Minyan Mailbag: Receivables Growth vs. Sales Growth
Editor's Note: Minyanville is a community of people who share an interest in fiscal literacy. As perspective is an important aspect of our daily routine, we share this exchange with hopes that it adds balance to your process.
I wrote this on my blog, fyi:
Snapshots of receivables growth
They used to say that earnings are easily manipulated through accounting tricks but a sale is a sale. In that line of thinking, earnings growth in the absence of top line growth (sales) will typically not be rewarded. In the era of sales emphasis in order to attract investors' attention, CEOs are scrambling to boost sales. There are good and bad ways of increasing sales. The right way is of course the best way when there is a genuine demand for your products and it naturally flows through your top line growth, creating shareholder value. The bad way is to artificially boost it by heavy discounting or give it away (BUY.COM model).
There is a third kind that is called vendor financing. This kind typically won't impact your margins such as heavy discounting would to your P&L. Basically, you give finance to your customers to buy your goods. What it does is that the company will book top line for that product sales and the relevant earnings, so it has a positive impact on the earnings statement. On the cash flow basis, it has a negative impact since the company has not received cash for it.
There are several reasons why a CEO may opt to do this:
1) Financing costs are cheap, so why not
2) Things may be slowing but I would to book more sales
3) Look at that credit default, it's marvelous, who is going to default on me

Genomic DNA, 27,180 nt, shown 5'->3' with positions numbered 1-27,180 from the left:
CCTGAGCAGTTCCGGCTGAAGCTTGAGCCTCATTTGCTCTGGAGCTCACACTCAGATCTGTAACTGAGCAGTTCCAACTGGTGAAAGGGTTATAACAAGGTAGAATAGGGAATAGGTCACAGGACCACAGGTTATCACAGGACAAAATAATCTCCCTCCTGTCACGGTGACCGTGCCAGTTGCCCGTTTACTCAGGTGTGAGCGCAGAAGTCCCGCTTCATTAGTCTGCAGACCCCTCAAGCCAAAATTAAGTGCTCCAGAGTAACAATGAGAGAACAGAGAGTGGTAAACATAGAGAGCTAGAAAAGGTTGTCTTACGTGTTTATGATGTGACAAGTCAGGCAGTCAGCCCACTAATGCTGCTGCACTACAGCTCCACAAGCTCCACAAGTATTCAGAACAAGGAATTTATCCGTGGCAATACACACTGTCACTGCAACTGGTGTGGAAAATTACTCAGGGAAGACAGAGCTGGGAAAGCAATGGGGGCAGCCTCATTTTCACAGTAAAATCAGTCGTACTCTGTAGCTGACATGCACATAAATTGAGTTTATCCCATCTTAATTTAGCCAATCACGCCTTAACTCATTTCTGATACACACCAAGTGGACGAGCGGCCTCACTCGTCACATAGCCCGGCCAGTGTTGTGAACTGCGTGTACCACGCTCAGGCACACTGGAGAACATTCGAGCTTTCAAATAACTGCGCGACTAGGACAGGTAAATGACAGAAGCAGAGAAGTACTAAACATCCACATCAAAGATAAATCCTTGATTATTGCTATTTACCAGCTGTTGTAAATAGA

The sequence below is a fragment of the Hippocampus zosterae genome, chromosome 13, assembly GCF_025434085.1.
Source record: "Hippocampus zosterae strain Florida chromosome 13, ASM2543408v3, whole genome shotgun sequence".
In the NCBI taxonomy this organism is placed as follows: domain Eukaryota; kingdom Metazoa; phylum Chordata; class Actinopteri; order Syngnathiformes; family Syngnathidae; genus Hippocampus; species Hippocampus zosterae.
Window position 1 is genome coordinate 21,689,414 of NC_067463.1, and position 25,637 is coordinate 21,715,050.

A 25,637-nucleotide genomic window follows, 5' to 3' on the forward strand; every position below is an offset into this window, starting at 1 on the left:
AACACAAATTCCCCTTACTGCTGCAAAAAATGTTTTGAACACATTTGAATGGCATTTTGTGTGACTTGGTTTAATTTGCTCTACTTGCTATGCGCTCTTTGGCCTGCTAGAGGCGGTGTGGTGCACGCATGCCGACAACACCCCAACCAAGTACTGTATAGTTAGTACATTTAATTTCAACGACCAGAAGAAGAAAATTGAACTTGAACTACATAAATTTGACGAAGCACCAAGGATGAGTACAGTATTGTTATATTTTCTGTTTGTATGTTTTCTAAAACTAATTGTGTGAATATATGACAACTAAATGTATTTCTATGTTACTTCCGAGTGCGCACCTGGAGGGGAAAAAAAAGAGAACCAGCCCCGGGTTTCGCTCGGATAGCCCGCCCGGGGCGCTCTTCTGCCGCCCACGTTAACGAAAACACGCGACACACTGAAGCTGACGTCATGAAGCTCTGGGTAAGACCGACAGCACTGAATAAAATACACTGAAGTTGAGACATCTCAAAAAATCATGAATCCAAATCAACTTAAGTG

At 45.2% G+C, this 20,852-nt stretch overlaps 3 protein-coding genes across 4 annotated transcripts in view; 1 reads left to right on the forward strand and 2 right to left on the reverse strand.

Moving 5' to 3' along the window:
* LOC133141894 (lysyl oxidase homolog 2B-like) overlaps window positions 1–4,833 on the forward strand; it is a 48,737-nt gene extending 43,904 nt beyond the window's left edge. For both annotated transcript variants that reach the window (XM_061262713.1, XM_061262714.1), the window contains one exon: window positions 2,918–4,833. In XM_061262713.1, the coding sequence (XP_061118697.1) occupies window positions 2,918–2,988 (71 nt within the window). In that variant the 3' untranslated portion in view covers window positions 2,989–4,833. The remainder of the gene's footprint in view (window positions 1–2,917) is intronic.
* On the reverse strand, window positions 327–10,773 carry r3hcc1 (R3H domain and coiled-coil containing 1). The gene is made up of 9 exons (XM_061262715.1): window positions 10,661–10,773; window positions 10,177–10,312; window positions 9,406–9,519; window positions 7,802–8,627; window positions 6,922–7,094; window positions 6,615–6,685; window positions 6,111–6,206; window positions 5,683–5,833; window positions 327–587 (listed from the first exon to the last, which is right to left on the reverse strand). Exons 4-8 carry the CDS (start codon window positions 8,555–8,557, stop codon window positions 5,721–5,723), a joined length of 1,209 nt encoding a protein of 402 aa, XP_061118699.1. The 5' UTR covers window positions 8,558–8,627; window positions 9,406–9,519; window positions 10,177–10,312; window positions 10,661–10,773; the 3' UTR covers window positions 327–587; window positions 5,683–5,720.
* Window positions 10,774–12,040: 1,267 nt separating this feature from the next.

4) Look at that sales number, Wall Street don't look at balance sheet data anyway
5) Look at the response of my stock price whenever I print huge sales number
6) Returns are through the roof, my board and shareholders are going to love me
Having said that, when a company is doing it excessively, it may point to potential problems down the road such as defaults as the portfolio of receivables grow bigger. Suddenly 1% default rate looks big on a 1 billion dollar portfolio. In addition, a company may rely on debt as an incentive to continue its growth (sounds familiar?).
So what is the metric we should look at in judging a company's financial health. One of the things that I'd look at is the receivables growth rate. If it is greater than sales growth rate, it is a red flag. I'm not predicting that all is bad when that happens but the odds of potential problems down the road is greater than a company that does not rely on receivables to generate growth.
The following is the highlights of several companies that showed receivables growth greater than its sales growth in its latest quarters:
Dell (DELL) sls +15% rec +23%; Cisco (CSCO) sls +11% rec +51%; Home Depot (HD) sls +12% rec +42%; Wal-Mart (WMT) sls +10% rec +31%; United Technologies (UTX) sls +16% rec +23% General Motors (GM) sls -2% rec -1%.
For GM, I have included their held for sales receivables without which receivables would have declined quite a bit. I figured the total amount of receivable is more appropriate as companies do factoring (i.e. sls of receivable) all the time.
If market participants were this rational the market would be much lower: the market would demand a higher risk premium for these companies.
I wrote about this a while ago and mentioned it again Wednesday. We have built a portfolio of long volatility where the options are cheap enough in these and several other names. This profile (long volatility) gets around the problem of shorting too early; it is a break-even strategy as these stocks go up and when/if they correct when the market changes its risk premium it makes good money fast.
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